With Chris Holbert
In Colorado, there is an Appropriations Committee in each chamber (House and Senate) of our bi-cameral legislature. Those two committees consider bills that request an appropriation of money from state coffers or… that might actually bring money into state coffers.
Some of the ways that could happen are by reducing expenses, creating a fee, increasing the amount of a fee, proposing a new tax that would be referred to the ballot for voter approval, or a referred measure to increase a tax rate.
The Appropriations Committees don’t consider the merits of the policy in a bill, they simply look at the dollars involved. The Appropriations Committees generally don’t take public testimony because that opportunity would have occurred previously in at least one another Committee of Reference.
Those two committees tend to move very quickly when they meet and bills sponsors often say very little or nothing when sitting before the Appropriations Committee of their respective chamber.
The process for a bill hearing in an Appropriations Committee consists of the chairman calling the bill sponsor(s) to the witness table, a member of the Committee will move the bill to the Committee of the Whole, and then will move any necessary amendment to add an Appropriations Clause to the bill. The Committee will then vote on that amendment and, if that motion passes, they will vote on moving the bill as amended to the floor.
Bills can and do die in the Appropriations Committees. If there isn’t money to fund the bill, then it dies. If money can be allocated from the next fiscal year budget, then the Appropriations Clause effectively reserves the designated amount (revenue/expense) in the next fiscal year budget.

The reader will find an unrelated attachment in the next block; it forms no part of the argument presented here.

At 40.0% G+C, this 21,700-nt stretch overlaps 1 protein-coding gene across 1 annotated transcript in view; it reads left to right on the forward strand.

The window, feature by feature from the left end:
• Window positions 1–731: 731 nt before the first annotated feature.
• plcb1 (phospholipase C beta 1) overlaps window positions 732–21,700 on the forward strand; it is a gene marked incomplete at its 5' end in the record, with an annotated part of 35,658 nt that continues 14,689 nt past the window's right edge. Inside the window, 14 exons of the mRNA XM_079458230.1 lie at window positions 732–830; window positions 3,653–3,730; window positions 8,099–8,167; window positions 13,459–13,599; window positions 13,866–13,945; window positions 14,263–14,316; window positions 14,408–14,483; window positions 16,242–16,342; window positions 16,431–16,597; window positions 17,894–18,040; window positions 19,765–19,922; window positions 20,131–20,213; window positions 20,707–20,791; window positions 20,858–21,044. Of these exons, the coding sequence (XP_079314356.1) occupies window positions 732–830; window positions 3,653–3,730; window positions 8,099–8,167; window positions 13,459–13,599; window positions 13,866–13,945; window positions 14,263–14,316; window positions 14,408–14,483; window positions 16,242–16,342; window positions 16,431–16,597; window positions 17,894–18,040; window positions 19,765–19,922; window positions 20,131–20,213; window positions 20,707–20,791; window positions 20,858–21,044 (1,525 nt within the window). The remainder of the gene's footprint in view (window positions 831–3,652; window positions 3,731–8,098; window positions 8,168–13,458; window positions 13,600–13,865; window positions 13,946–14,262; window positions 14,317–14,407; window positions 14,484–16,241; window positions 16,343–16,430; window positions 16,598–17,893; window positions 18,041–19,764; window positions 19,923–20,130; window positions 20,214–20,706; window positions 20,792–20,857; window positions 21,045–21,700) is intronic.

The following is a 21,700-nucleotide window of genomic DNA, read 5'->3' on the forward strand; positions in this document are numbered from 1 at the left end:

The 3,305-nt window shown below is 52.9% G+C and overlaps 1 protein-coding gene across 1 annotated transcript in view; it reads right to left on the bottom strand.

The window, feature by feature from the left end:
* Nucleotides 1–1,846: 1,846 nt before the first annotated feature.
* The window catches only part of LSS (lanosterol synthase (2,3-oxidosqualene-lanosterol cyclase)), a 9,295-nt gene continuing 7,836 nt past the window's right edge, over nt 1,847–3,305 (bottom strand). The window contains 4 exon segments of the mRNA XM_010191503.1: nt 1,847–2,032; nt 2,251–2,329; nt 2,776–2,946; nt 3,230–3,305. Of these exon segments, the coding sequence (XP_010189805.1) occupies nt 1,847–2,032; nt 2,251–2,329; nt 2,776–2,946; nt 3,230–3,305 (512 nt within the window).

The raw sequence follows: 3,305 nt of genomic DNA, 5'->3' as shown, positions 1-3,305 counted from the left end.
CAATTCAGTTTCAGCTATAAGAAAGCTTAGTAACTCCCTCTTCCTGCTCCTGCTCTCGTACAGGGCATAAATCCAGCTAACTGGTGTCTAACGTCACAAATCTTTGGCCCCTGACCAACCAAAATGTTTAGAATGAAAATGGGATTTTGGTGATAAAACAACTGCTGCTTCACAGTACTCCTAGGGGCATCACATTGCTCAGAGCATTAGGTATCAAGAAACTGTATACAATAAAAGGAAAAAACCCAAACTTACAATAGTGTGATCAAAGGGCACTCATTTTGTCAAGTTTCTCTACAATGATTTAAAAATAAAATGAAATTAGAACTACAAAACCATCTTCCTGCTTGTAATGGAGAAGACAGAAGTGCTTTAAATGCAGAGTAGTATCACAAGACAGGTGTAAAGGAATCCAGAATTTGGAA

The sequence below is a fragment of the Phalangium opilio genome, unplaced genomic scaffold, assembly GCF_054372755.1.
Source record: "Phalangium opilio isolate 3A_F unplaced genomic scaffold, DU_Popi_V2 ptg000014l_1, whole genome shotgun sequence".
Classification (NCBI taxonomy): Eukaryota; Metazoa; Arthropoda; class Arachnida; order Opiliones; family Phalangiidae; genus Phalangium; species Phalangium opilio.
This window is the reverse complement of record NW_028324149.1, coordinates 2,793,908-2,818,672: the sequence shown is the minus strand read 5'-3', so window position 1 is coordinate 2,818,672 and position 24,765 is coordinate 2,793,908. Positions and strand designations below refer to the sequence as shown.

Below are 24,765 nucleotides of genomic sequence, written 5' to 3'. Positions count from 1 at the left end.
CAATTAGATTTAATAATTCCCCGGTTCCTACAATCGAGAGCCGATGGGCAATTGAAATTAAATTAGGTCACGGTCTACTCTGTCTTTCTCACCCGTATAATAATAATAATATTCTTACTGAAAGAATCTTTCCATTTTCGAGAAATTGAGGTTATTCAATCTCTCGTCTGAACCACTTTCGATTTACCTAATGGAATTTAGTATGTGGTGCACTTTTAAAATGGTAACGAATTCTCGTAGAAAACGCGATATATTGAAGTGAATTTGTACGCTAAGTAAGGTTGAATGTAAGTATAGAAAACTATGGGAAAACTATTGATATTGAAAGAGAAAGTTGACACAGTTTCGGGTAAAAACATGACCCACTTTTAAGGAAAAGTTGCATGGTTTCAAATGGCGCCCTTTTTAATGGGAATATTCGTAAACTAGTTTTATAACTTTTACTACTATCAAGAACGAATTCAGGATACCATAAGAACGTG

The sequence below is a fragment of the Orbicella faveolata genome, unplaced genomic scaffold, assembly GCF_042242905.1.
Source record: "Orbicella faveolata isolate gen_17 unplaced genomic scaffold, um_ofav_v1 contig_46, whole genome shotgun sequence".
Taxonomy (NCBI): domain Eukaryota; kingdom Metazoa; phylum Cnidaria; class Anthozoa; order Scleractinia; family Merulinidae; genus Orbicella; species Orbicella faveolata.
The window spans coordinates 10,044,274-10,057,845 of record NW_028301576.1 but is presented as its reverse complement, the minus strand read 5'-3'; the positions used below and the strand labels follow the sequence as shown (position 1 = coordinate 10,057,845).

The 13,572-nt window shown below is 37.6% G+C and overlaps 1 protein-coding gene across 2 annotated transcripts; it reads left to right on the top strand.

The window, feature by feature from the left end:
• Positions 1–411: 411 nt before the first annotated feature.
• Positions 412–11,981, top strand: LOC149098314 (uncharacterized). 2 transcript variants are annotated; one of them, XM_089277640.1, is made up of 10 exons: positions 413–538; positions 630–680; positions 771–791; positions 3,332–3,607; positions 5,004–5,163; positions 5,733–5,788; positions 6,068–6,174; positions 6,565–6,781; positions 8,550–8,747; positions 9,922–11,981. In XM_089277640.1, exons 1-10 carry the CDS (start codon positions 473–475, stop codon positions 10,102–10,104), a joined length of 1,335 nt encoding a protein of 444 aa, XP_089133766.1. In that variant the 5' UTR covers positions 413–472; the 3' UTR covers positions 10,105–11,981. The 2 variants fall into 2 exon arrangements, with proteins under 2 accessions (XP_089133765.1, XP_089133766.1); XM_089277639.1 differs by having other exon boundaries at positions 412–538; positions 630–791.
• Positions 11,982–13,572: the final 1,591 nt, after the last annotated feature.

Its important to keep in mind that our state Constitution requires that a balanced budget be passed each year. The Joint Budget Committee (“JBC”) exists to craft that balanced budget every year. JBC members also serve on their respective House and Senate Appropriations Committees where bills are considered that will impact, positively or negatively, the next fiscal year budget.
In Colorado, no bill other than the annual budget bill, aka the “Long Bill” due to its length, actually spends or collects money. Every bill receives a fiscal note that explains the fiscal impact, revenues and/or expenses. However, in Colorado, only one bill each year actually allocates revenues: the Long Bill. All other bills that require funding are tied to that one bill via a potential Appropriation Clause, which can be added to a bill by an Appropriations Committee.
If a bill is denied an appropriation by one or the other Appropriations Committee, then it can’t collect or spend money. Thus, it would die (be postponed indefinitely) by one or the other Appropriations Committees.
Remember that the Colorado General Assembly operates very differently than does Congress in Washington, DC. Why? Because the People of Colorado made it that way by amending our state Constitution.